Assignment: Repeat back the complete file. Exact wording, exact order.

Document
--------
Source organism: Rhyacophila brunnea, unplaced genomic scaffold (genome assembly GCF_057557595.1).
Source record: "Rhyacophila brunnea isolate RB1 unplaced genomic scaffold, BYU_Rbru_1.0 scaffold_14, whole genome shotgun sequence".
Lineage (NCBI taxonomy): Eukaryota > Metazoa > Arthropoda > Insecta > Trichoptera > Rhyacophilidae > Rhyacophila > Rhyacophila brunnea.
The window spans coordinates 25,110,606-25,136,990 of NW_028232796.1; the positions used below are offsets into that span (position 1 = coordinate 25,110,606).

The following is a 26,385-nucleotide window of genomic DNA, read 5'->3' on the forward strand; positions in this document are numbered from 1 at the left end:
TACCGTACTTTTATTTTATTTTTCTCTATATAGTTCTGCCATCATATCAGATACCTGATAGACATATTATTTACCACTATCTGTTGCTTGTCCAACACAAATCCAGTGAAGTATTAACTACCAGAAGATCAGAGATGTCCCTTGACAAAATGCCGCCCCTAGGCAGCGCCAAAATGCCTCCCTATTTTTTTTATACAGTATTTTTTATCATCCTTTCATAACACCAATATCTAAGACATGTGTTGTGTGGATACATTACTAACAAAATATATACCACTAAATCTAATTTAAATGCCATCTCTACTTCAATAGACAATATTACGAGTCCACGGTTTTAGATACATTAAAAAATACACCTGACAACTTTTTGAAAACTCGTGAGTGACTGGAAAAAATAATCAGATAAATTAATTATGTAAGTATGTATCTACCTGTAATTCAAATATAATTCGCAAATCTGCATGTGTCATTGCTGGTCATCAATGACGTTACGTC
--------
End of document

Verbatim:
Source organism: Rhyacophila brunnea, unplaced genomic scaffold (genome assembly GCF_057557595.1).
Source record: "Rhyacophila brunnea isolate RB1 unplaced genomic scaffold, BYU_Rbru_1.0 scaffold_14, whole genome shotgun sequence".
Lineage (NCBI taxonomy): Eukaryota > Metazoa > Arthropoda > Insecta > Trichoptera > Rhyacophilidae > Rhyacophila > Rhyacophila brunnea.
The window spans coordinates 25,110,606-25,136,990 of NW_028232796.1; the positions used below are offsets into that span (position 1 = coordinate 25,110,606).

The following is a 26,385-nucleotide window of genomic DNA, read 5'->3' on the forward strand; positions in this document are numbered from 1 at the left end:
TACCGTACTTTTATTTTATTTTTCTCTATATAGTTCTGCCATCATATCAGATACCTGATAGACATATTATTTACCACTATCTGTTGCTTGTCCAACACAAATCCAGTGAAGTATTAACTACCAGAAGATCAGAGATGTCCCTTGACAAAATGCCGCCCCTAGGCAGCGCCAAAATGCCTCCCTATTTTTTTTATACAGTATTTTTTATCATCCTTTCATAACACCAATATCTAAGACATGTGTTGTGTGGATACATTACTAACAAAATATATACCACTAAATCTAATTTAAATGCCATCTCTACTTCAATAGACAATATTACGAGTCCACGGTTTTAGATACATTAAAAAATACACCTGACAACTTTTTGAAAACTCGTGAGTGACTGGAAAAAATAATCAGATAAATTAATTATGTAAGTATGTATCTACCTGTAATTCAAATATAATTCGCAAATCTGCATGTGTCATTGCTGGTCATCAATGACGTTACGTC